On the Baltic Beaches

Ludorf Manor, in the former East Germany, was a wreck when Manfred Achtenhagen bought it in 1998. Built in 1698 by Baron von Knuth, it had been plundered and expropriated as "class-enemy property" by the invading Soviet Army in 1945 and then neglected during half a century of communism. But two years and €2.5 million later, the 30-room palace has been reborn as a stylish country hotel, an hour and a half north of Berlin. Bookings are up as German, Swiss and Swedish tourists discover the vast unpopulated landscape of lakes and nature reserves nearby.

For Westerners, this was long terra incognita, hidden behind the Iron Curtain. When the borders opened in 1989, visitors largely stayed away. Hotels were lousy, roads poor and the food largely inedible. Restitution wrangles and other post-communist legal hassles all but paralyzed the housing market. But over the past decade, all that's changed--most visibly along the newly discovered Baltic coast.

On the German islands of Rügen and Usedom, immaculately restored 19th-century villas line the beaches like pearls on a string. The magnificent seaside residence of the Mecklenburg Court at Heiligendamm has been reborn as one of the country's poshest resorts. Elsewhere, "people's resorts" where East German worker-heroes once frolicked in the Baltic waves for a couple of marks a day are now elegant watering holes for wealthy Western clientele. Better-off Berliners have bought up everything from Potsdam's suburban mansions to simple farmsteads in the lake district north of the city. "The market's been swept clean," Achtenhagen says. Already, investors are eying the regions beyond, waiting for the day--in 2009--when the property market in next-door Poland is opened up to foreign private buyers.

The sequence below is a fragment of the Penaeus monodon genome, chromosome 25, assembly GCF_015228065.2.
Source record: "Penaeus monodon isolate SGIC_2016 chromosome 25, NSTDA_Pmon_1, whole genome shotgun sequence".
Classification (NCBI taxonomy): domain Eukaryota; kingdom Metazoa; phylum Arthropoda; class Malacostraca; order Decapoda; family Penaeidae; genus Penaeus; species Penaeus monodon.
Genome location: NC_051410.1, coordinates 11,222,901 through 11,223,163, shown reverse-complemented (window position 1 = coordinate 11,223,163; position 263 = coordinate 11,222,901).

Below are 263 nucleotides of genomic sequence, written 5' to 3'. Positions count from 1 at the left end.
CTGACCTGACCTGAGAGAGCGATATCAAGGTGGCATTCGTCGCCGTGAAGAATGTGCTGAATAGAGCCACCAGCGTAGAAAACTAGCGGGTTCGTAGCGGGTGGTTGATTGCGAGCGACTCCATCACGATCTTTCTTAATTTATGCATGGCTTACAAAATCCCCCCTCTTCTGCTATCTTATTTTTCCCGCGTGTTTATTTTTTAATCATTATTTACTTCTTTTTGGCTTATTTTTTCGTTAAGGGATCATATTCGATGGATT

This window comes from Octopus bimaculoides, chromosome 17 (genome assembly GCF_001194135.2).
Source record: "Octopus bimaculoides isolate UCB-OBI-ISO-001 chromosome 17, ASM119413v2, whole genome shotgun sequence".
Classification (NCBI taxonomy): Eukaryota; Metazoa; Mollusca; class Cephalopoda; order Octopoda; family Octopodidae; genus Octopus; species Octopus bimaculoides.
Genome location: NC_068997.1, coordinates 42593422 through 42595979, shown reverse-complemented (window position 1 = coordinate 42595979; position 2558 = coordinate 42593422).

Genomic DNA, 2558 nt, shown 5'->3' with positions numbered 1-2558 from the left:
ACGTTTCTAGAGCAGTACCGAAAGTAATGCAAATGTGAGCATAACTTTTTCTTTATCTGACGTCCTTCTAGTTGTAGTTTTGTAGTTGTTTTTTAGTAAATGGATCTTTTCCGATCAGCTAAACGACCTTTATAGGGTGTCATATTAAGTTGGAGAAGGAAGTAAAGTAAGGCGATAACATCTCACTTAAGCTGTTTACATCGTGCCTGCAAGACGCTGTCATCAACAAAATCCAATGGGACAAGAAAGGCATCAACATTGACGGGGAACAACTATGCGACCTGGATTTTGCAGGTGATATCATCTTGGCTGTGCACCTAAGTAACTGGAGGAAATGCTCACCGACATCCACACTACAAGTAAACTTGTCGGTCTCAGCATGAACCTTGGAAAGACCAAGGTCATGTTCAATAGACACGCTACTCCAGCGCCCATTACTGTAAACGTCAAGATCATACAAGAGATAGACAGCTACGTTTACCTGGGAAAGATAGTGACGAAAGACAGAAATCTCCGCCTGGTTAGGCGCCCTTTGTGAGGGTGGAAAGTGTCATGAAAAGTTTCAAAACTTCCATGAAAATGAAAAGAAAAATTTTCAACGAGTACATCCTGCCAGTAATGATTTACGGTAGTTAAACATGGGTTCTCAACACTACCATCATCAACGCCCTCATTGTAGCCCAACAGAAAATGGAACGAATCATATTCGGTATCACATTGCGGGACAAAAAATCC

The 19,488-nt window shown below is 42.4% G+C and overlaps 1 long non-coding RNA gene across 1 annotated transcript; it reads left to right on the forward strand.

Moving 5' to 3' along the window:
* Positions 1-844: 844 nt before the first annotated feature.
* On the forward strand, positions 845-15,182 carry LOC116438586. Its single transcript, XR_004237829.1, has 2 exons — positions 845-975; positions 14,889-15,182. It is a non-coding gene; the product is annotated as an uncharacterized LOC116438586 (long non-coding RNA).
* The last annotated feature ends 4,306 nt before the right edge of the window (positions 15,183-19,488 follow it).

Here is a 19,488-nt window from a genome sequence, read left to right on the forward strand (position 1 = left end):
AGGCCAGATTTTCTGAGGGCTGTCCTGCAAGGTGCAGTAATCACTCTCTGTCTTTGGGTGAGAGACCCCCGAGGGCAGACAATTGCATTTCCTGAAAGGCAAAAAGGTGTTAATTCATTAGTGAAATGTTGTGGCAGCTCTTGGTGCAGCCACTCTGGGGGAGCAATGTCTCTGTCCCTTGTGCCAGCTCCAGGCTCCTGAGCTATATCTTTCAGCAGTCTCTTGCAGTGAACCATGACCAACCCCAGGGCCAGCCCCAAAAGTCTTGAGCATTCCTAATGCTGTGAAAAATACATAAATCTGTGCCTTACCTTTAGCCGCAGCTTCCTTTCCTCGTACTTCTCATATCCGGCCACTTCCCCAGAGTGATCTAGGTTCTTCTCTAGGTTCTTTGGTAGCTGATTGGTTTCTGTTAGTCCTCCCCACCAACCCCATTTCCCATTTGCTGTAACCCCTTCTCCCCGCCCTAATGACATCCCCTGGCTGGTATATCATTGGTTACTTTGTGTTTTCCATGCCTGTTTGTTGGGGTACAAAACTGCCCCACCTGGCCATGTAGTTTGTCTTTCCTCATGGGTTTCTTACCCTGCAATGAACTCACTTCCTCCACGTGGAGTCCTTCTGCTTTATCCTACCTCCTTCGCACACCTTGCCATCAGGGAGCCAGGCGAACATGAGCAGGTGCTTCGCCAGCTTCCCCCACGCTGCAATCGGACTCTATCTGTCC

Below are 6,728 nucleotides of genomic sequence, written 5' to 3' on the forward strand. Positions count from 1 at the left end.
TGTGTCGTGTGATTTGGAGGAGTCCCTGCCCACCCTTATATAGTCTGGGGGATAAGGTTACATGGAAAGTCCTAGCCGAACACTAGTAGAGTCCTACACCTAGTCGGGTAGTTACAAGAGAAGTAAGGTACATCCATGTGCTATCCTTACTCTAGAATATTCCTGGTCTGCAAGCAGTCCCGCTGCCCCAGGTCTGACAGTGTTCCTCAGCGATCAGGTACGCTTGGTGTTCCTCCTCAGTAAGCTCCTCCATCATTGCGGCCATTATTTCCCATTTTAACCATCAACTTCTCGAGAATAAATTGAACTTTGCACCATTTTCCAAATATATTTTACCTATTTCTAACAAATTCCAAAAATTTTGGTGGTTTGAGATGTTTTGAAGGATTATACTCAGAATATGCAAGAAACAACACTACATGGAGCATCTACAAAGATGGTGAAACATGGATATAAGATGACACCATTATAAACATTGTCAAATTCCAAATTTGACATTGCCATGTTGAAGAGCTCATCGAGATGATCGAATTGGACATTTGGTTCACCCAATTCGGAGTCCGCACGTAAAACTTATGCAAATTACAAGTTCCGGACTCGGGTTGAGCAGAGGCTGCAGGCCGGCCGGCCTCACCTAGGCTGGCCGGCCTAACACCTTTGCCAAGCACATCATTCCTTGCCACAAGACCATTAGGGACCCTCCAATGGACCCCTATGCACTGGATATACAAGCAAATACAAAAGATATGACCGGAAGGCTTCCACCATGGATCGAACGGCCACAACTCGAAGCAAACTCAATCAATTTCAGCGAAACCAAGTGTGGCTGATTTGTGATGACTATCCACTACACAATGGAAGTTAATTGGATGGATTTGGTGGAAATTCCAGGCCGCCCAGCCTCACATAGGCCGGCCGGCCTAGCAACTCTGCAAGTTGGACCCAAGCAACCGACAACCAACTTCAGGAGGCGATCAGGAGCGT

Still, there are some treasures to be had. In Mecklenburg, northeast of the capital, some 2,200 manor houses (like Ludorf) stand empty; only 280 have found buyers. Among them is the Bothmer Palace, a stone's throw from the Baltic. Set among 16 hectares of ancient oaks and lindens, the 6,000-square-meter Baroque pile was inspired by Blenheim Palace near Oxford. It's yours for a "symbolic" €1--but renovation would take up to €20 million. Hundreds more of these aristocratic estates are sprinkled along the Baltic coast from Poland all the way to Estonia.

In the seaside town of Pütnitz, it's the more recent past that's become a magnet. There, Torsten Maier runs a museum of commie-era weaponry out of an old Luftwaffe airplane hangar. Visitors can test-drive old People's Army armored trucks or ride in a Soviet T-55 tank. The town of Tutow has put itself on the map with a GDR museum--complete with a restaurant where uniformed waiters dish up Soviet-era delicacies, like the gruesomely gristly cut of pork called Schweinekamm. Hey, whatever sells.

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